desertions, leaked US military documents have revealed.

Hamid Karzai, the Afghan president, wants his forces to take
reponsibility for security in the country by 2014, but the documents,
posted on the website Wikileaks on Monday, reveal a worrying culture
of ill-discipline and incompetence within their ranks.

Dozens of reports in the slew of leaked documents describe incidents suggesting the scale of the challenge in preparing Afghan forces to take the lead in the country's security is even larger than previously thought.

The documents contain more than 70 records of so called "Green on
Green" incidents in which Afghan security forces have fought each
other rather than the Taliban.

One report, on the shootings of a logistics officer and an Afghan
intelligence officer in February last year, says that two Afghan
policemen were "conducting horseplay with their service arms when they accidently shot the NDS director... and logistics officer."

Deliberate attacks

That incident was accidental, but the documents also describe episodes where Afghan security personnel have turned their weapons on each other in anger, often as a result of disputes between the army and the police.

Fighting takes place within individual units as well. In April 2009
British troops reported that an Afghan soldier had shot his sergeant
following an argument, and in another incident, a firefight between
Afghan forces left a local civilian boy with a gunshot wound in his

Martine van Bijlert, co-director of the Afghanistan Analysts Network,
said that the reports were no surprise.

"There have been regular cases of local fights between the army and
the police, or internally between army or police units," she said.

"It's part of the current nature of the Afghan security forces; partly
a lack of discipline, small disputes that get out of hand. And
sometimes there are pre-existing conflicts that come to a head,
particularly between local forces."

Drug abuse

Some of the violence occurs after heavy drug use amongst Afghan
forces. US troops have told Al Jazeera that some Afghan soldiers are
smoking large quantities of marijuana before going out on patrol,
leaving them unable to concentrate and suffering from repeated fits of "giggles" as they move through Taliban-held territory.

One incident described in leaked documents records how a gunfight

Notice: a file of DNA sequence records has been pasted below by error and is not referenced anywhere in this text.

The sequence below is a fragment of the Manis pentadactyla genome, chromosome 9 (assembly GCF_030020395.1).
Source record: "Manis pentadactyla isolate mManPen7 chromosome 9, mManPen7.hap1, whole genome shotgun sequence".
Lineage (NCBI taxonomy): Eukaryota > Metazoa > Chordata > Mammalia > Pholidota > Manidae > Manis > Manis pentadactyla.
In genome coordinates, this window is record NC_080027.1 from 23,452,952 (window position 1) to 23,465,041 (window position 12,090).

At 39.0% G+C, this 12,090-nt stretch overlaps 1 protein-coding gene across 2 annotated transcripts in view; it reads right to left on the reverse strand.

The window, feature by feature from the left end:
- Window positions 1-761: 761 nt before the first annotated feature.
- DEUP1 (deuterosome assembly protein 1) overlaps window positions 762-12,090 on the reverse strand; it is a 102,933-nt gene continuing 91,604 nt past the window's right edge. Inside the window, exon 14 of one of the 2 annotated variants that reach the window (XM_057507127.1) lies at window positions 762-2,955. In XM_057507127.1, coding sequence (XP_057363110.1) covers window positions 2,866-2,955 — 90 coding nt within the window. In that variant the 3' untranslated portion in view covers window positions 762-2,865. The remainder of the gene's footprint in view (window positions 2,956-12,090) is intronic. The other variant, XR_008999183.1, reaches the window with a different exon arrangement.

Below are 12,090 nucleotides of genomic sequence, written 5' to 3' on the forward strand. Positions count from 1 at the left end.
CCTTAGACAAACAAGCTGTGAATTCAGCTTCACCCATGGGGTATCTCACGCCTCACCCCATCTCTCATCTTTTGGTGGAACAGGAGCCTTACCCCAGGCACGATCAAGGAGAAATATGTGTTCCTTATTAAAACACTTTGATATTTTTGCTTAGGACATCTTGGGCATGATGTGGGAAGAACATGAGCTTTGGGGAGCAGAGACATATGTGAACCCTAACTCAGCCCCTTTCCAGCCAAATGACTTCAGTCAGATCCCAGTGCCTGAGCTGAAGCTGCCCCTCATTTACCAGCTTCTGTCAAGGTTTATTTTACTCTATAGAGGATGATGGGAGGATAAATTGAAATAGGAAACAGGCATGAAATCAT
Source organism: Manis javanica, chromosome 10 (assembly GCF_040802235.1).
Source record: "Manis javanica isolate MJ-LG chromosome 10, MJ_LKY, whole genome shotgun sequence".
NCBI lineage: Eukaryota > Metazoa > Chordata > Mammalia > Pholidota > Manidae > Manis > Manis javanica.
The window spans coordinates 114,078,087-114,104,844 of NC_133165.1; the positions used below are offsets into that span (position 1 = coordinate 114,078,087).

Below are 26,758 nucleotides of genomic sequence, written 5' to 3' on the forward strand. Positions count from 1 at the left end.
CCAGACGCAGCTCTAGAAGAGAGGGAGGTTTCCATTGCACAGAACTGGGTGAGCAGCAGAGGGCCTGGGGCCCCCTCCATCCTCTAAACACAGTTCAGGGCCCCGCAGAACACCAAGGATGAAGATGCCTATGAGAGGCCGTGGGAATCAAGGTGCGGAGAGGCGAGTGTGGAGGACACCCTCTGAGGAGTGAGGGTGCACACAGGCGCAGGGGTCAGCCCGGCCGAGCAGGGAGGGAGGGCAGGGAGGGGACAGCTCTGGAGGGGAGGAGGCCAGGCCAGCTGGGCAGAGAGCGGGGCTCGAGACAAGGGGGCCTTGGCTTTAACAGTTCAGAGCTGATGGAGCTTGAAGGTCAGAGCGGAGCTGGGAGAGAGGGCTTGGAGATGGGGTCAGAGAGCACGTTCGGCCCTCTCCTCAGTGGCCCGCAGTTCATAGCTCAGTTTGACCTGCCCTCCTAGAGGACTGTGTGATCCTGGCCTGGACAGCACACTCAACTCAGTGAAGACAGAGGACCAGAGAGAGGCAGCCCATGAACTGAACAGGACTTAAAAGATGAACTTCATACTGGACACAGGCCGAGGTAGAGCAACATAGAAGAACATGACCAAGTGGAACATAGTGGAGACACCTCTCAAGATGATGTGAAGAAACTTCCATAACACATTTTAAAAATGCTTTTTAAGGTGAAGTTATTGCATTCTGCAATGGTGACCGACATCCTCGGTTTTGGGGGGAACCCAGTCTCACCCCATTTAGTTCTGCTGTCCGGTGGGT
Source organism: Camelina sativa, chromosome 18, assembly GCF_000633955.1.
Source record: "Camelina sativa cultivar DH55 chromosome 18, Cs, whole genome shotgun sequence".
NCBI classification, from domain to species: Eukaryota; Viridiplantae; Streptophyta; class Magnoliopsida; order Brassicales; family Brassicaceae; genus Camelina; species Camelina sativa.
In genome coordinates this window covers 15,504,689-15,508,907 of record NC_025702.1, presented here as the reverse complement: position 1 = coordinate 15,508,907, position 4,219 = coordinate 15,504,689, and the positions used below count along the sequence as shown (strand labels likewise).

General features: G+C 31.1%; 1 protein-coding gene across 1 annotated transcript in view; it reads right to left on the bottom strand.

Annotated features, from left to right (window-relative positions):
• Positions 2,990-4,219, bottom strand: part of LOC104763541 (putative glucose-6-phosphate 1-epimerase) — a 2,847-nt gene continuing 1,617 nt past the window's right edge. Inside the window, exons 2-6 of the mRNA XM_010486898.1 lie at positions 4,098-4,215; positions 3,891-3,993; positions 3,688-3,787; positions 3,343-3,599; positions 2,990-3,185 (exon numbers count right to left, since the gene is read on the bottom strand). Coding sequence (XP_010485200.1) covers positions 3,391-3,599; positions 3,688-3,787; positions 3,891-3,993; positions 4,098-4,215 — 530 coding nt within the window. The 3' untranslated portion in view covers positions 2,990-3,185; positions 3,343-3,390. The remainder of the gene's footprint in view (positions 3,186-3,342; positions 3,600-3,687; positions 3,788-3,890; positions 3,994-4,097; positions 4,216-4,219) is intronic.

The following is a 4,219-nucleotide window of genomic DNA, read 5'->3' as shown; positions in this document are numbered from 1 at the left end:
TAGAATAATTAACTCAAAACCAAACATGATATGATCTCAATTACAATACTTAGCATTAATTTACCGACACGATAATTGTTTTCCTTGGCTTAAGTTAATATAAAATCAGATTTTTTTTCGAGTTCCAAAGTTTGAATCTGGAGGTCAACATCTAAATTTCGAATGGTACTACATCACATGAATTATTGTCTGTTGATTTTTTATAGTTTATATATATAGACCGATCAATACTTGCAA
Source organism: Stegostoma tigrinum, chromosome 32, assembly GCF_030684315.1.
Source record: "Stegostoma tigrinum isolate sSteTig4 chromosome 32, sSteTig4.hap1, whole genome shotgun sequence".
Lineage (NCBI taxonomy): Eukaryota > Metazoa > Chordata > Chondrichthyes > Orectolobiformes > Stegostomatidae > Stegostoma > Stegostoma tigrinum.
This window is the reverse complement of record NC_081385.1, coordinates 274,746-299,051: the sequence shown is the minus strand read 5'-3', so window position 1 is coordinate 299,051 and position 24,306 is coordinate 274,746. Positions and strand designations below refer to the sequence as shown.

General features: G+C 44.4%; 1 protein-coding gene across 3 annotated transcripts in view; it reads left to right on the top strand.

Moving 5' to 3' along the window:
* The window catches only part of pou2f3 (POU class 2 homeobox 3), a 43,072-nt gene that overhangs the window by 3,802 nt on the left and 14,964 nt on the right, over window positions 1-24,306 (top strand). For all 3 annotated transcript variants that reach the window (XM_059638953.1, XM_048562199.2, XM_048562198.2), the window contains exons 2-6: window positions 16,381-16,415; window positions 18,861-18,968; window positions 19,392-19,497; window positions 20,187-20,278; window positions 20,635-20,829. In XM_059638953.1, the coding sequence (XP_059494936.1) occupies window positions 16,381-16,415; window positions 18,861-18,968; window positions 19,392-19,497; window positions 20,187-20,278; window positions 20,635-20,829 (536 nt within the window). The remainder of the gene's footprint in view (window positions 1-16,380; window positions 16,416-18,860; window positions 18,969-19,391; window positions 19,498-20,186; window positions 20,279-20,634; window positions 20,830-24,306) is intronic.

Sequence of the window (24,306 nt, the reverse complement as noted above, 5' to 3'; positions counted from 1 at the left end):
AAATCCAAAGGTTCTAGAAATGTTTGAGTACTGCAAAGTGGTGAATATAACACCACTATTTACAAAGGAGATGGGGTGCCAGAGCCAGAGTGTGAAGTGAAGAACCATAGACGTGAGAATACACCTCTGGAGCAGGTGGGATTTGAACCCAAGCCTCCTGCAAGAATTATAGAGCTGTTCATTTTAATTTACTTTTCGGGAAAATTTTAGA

broke out between Afghan border guards who "were high on opium and having a party," on the roof of an interpretor's accomodation.

The guards awoke the interpretor and an argument broke out. In the
ensuing gun battle one of the guards was killed after being shot in
the stomach.

Another problem revealed by the documents is the high rate of
desertion. The records show that at least 20 Afghan policemen deserted from a single post last summer, stealing vehicles in seperate incidents a fortnight apart.

Van Bijlert says some of the equipment taken during desertions has
ended up in the hands of the Taliban.

"There have definitely been reports from the field of desertions where
equipment is taken, in some cases the guns and cars are handed over to the insurgency," she said, adding that Karzai's timetable for Afghan forces taking control could be affected by the release of the

Timetable affected?

"There is a danger with tight timetables that the picture is made
rosier than it is, in order to argue that things are on track. That
might have become a bit harder, now that these documents are out
there. They don't just show how things are, but also what the military
and the administration knows."

More than $27 billion has been invested in Afghan security forces and revelations will come as a major concern to countries with troops in Afghanistan, many of whom have endorsed Karzai's handover plan.

David Cameron, the British prime minister, has explicitly linked the
outcome of the war with the degree to which Afghan security forces are able to take responsibility for the country.

"Victory in this war is being able to hand over to an Afghan
government and an Afghan army and police force that are capable of
securing their own country," he said last week.

Source: Al Jazeera

Saturday, July 24, 2010
07:49 Mecca time, 04:49 GMT

'US drones' hit Pakistan compound

South Waziristan was the scene of a major Pakistani offensive against Taliban last year

Suspected US drones have fired missiles into a compound used by
anti-government fighters in Pakistan's northwestern tribal belt,
killing at least 16 people, officials said.

The missile strike on Saturday morning occurred in the Angoor Ada area of South Waziristan, official sources told Al Jazeera.

Agence France-Presse, citing an unnamed Pakistani security official,
reported that two US drone aircraft had executed the strike, firing
four missiles.

Intelligence officials in Wana, South Waziristan's main town, and
Peshawar also confirmed the attack.

South Waziristan was the scene of a major Pakistani assault last year. It became the focus of the Pakistani military's offensive against
Taliban sympathisers after earlier assaults in the Swat valley and

US drone strikes are unpopular in Pakistan and the government in
Islamabad has repeatedly urged Washington to end them.

Pakistan says the attacks kill civilians, stoking resentment among the local population and thus prove to be counter-productive in the battle against armed groups. The attacks also undermine Pakistani
sovereignty, Islamabad says.

But the US has persisted with the drone attacks, saying they were
effective means to deal with Taliban and al-Qaeda fighters operating
in Pakistan's border areas with Afghanistan.

Source: Al Jazeera and agencies